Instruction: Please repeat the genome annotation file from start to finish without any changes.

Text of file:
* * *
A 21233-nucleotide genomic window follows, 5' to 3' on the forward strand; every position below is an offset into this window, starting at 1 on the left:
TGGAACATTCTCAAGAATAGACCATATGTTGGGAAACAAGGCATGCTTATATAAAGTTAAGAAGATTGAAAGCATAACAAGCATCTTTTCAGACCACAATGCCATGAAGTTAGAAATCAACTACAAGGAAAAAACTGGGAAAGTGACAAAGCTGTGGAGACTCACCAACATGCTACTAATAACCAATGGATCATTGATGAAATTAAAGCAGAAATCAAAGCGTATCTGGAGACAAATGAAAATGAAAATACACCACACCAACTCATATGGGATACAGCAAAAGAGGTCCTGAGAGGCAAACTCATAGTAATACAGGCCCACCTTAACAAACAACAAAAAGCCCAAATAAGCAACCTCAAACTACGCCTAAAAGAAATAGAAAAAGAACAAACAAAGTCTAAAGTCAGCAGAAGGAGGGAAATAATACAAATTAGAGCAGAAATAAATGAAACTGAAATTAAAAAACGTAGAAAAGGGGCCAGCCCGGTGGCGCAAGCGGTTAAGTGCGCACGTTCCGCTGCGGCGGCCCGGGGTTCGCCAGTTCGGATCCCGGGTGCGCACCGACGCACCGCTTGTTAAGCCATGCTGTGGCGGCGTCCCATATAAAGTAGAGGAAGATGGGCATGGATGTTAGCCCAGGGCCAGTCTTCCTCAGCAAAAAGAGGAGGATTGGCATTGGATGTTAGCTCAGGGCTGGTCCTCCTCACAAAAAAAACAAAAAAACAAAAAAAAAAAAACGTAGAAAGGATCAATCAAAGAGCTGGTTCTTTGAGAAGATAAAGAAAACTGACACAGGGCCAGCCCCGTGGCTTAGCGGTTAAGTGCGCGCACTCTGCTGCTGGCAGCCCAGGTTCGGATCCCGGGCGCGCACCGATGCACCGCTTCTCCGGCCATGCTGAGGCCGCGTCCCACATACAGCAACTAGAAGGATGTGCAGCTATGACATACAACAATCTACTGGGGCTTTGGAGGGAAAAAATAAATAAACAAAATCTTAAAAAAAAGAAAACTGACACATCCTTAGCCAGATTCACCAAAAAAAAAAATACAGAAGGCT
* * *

A 21233-nucleotide genomic window follows, 5' to 3' on the forward strand; every position below is an offset into this window, starting at 1 on the left:
TGGAACATTCTCAAGAATAGACCATATGTTGGGAAACAAGGCATGCTTATATAAAGTTAAGAAGATTGAAAGCATAACAAGCATCTTTTCAGACCACAATGCCATGAAGTTAGAAATCAACTACAAGGAAAAAACTGGGAAAGTGACAAAGCTGTGGAGACTCACCAACATGCTACTAATAACCAATGGATCATTGATGAAATTAAAGCAGAAATCAAAGCGTATCTGGAGACAAATGAAAATGAAAATACACCACACCAACTCATATGGGATACAGCAAAAGAGGTCCTGAGAGGCAAACTCATAGTAATACAGGCCCACCTTAACAAACAACAAAAAGCCCAAATAAGCAACCTCAAACTACGCCTAAAAGAAATAGAAAAAGAACAAACAAAGTCTAAAGTCAGCAGAAGGAGGGAAATAATACAAATTAGAGCAGAAATAAATGAAACTGAAATTAAAAAACGTAGAAAAGGGGCCAGCCCGGTGGCGCAAGCGGTTAAGTGCGCACGTTCCGCTGCGGCGGCCCGGGGTTCGCCAGTTCGGATCCCGGGTGCGCACCGACGCACCGCTTGTTAAGCCATGCTGTGGCGGCGTCCCATATAAAGTAGAGGAAGATGGGCATGGATGTTAGCCCAGGGCCAGTCTTCCTCAGCAAAAAGAGGAGGATTGGCATTGGATGTTAGCTCAGGGCTGGTCCTCCTCACAAAAAAAACAAAAAAACAAAAAAAAAAAAACGTAGAAAGGATCAATCAAAGAGCTGGTTCTTTGAGAAGATAAAGAAAACTGACACAGGGCCAGCCCCGTGGCTTAGCGGTTAAGTGCGCGCACTCTGCTGCTGGCAGCCCAGGTTCGGATCCCGGGCGCGCACCGATGCACCGCTTCTCCGGCCATGCTGAGGCCGCGTCCCACATACAGCAACTAGAAGGATGTGCAGCTATGACATACAACAATCTACTGGGGCTTTGGAGGGAAAAAATAAATAAACAAAATCTTAAAAAAAAGAAAACTGACACATCCTTAGCCAGATTCACCAAAAAAAAAAATACAGAAGGCT